I'll probably have a second post up about this later, when people are online, but if you've been following the Georgette Heyer reread, the last of the Georgette Heyer posts just went up..

I have to say, I'm kinda glad this reread is over.

The Lloyd Alexander reread continues for several more books.
Yes, the low point of the Georgette Heyer reread has arrived. Here, everyone, have the torture that is Cousin Kate. Getting through it required a total digression into Oz stuff, which I should apologize for but I'm not really sorry.
A couple more Tor.com posts, including The First Two Lives of Lukas-Kasha by Lloyd Alexander and Black Sheep by Georgette Heyer.

And yes, I realize that yet again my blogging here seems to be reduced to "hey, the latest Tor.com posts" posts. I just have not felt the blogging bug; I have a few things to say about television, like, Go Team Oliver and Felicity Go! and wow, Scandal may be the only show about government to now go several episodes into its third season without having any character decide that, you know, governing might be an awesome idea (even House of Cards, which is primarily about power plays and scandals, at least had two subplots about actual government work), and I feel that Scandal is trying to say something here about our current thoughts on government, and hey, Once Upon a Time writers, sure, kudos on sorta bouncing back from a really awful second season to an at least watchable third season, but if you want to match your main heroine up with the supposed first love of her life, you might not want to give her a sexy, sexy pirate as an alternative love interest, just saying, and seriously, Ichabod over on Sleepy Hollow, you have the nerve to criticize anyone else for their interpretations of U.S. History after a couple of your statements, or that wow, just as you think that show can't possibly get more ridiculous people start leaving 300 year old secret messages on teeth (YES THAT WAS TOTALLY IN THE SHOW) but I got nothing except Go Team Oliver and Felicity, Go!

I don't think this can be totally blamed on the semideath of Livejournal, either. It's just that the blogging bug appears to have gone into hibernation. We'll see if more profound thoughts poke it to come out, or if I just tell myself to go ahead and write more stuff. After November sweeps. Or if Sleepy Hollow gets a tad bit less ridiculous, although I suppose that would ruin the point.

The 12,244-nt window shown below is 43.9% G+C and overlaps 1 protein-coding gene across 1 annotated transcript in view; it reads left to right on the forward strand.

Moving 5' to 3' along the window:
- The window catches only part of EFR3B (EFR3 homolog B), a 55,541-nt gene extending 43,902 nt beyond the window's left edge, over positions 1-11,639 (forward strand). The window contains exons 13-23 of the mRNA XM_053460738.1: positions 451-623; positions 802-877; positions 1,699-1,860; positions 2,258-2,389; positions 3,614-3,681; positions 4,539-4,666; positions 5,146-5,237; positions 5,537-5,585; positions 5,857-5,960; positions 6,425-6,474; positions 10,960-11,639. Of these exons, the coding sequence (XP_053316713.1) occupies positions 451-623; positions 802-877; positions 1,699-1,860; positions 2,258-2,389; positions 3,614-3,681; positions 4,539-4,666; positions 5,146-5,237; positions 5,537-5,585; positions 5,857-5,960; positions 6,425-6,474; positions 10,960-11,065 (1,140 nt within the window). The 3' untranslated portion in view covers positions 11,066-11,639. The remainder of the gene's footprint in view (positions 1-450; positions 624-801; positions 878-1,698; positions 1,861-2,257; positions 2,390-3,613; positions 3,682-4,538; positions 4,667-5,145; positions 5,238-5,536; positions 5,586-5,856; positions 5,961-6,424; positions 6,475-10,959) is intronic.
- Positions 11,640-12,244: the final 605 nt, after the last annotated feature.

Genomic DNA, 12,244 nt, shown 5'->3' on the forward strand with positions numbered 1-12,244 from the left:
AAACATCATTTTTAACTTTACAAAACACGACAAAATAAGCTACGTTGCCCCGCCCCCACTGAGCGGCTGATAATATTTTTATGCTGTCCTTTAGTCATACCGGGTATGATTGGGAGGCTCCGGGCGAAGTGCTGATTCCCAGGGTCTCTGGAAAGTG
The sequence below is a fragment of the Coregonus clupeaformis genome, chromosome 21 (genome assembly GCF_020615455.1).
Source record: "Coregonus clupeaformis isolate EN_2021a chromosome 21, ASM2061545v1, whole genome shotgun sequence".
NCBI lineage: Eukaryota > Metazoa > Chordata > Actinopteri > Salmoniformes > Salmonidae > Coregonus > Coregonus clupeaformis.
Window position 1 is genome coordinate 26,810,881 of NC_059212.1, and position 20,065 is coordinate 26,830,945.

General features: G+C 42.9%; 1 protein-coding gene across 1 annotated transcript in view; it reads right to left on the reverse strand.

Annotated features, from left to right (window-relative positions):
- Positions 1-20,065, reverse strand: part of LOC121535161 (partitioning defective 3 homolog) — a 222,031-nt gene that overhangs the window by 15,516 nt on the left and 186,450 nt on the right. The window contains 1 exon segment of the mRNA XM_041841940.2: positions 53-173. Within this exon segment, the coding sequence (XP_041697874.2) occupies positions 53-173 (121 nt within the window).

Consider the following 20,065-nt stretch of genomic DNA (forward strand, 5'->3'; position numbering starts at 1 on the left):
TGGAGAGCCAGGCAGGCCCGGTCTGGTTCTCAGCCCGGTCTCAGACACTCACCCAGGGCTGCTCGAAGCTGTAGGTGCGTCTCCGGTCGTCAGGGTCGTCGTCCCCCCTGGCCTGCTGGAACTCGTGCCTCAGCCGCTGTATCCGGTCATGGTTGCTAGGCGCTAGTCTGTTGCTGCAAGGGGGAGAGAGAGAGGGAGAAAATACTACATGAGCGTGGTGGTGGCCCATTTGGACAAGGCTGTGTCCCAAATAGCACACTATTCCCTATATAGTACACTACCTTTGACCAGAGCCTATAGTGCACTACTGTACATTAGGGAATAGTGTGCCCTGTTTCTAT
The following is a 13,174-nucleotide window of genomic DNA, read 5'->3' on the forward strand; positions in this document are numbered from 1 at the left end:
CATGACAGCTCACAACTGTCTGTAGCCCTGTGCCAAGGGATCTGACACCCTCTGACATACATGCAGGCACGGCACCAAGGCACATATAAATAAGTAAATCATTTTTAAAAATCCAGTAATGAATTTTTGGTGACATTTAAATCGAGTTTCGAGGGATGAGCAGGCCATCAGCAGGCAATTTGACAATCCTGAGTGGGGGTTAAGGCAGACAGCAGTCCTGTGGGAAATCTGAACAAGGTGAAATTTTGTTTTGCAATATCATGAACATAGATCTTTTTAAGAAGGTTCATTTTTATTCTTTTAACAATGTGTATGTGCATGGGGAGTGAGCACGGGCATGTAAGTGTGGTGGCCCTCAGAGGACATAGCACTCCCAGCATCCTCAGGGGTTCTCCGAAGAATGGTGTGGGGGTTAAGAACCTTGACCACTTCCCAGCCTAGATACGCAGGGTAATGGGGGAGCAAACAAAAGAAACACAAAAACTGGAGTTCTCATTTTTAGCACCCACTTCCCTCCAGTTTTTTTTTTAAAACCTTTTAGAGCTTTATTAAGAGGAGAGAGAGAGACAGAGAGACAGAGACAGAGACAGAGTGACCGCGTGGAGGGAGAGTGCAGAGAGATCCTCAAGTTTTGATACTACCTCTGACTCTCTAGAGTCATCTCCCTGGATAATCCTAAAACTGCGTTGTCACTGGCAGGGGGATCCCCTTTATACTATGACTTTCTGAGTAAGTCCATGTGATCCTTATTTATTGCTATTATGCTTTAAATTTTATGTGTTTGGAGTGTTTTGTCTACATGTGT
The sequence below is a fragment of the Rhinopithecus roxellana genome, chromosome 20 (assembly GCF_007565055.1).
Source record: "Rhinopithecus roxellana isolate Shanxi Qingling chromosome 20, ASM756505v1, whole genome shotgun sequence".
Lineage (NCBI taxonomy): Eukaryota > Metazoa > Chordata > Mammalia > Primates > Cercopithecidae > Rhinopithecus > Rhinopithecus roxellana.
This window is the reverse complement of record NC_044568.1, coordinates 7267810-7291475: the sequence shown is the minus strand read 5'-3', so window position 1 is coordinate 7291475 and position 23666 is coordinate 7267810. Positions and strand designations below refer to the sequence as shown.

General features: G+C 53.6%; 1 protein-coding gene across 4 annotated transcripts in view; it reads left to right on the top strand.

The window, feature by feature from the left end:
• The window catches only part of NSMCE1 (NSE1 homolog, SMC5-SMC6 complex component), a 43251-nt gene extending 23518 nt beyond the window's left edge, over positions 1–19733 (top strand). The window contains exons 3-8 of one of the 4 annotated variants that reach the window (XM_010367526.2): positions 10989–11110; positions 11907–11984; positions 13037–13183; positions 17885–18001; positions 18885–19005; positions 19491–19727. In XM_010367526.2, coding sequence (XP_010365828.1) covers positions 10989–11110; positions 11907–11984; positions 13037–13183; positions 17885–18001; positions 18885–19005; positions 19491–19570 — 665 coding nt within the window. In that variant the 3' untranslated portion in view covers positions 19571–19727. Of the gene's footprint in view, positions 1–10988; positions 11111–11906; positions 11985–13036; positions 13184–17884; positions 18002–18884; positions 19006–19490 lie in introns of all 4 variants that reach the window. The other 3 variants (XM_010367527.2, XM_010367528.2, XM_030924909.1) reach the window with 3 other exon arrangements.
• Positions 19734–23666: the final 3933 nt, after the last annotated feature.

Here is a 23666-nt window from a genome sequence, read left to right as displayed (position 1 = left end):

And finally, the Heyer reread reaches one of my personal favorites: Frederica.

And in related Tor.com news, you can now finally download Some of the Best of Tor.com 2013, in which you can read my little short story, "In the Greenwood," before it's officially published, along with several other great stories. Bonus: it's free!
It's Tuesday, so must be time for another Georgette Heyer reread! This time, False Colours, which I've never been that fond of, since it features a number of characters heading into a deliberately convoluted plot which they try to make more convoluted for reasons that are never quite clear despite a few attempts to explain them. Anyway.

In unrelated news in THEORY the summer heat, which returned over the past few days, really, truly, and really is breaking again either tonight or tomorrow. I hope so, because I am not sure how much more of it I can endure.
And the Georgette Heyer reread continues with The Nonesuch.


Sep. 24th, 2013 05:09 pm
While you are eagerly awaiting Marvel's Agents of Shield, a few news tidbits from me:

1. And the Hollow Space Inside was chosen as a storySouth Million Writers Award notable story of 2012. This is pretty exciting, especially since this particular award honors both genre and literary fiction.

2. Part one of my three part story, "The Gifts," was just emailed out to Daily Science Fiction subscribers today; the next two parts will be popping up over the next two days.

In my original concept part one was supposed to be it, but I had to move a paragraph out of it, and that turned into parts two and three. All can be read as individual flash pieces, or as a single story. I'll put up links once the story goes live at DSF's website.

3. The Georgette Heyer reread continues over at Tor.com with The Unknown Ajax.

4. Tor.com is also doing a series of posts focusing on banned books, or at least, books that various people have tried to get out of libraries. My post on Bridge to Terebithia should be popping up as part of this at some point this week. Alas, Lois Lowry's The Giver series did not arrive on time (The Giver only arrived from the library today, as it happened, showing just how popular that book is, or at least just how assigned/recommended in school that book is) so the reread of that series is getting pushed back to "sometime after I go through the Lloyd Alexander books."

5. It's raining again. Ordinarily this probably wouldn't warrant that much of a mention, but as a result of the rain, a little stray tabby cat has decided that the very thin front porch is not a bad place to watch the rain from, a decision that the Little One and the Grey One are not really in agreement with. The Little One would like the tabby cat to come inside (no; from appearance alone this is a Cat That Fights A Lot) and the Grey One would like the tabby cat to depart the country immediately. The cat isn't here all the time, but just enough to keep us at Defcon Lever 4 -- GUARD THE TUNA -- all day.


Sep. 10th, 2013 05:32 pm
And the Georgette Heyer reread continues over at Tor.com with Venetia.
So, while I was at Worldcon and recovering, various things happened, like, publications!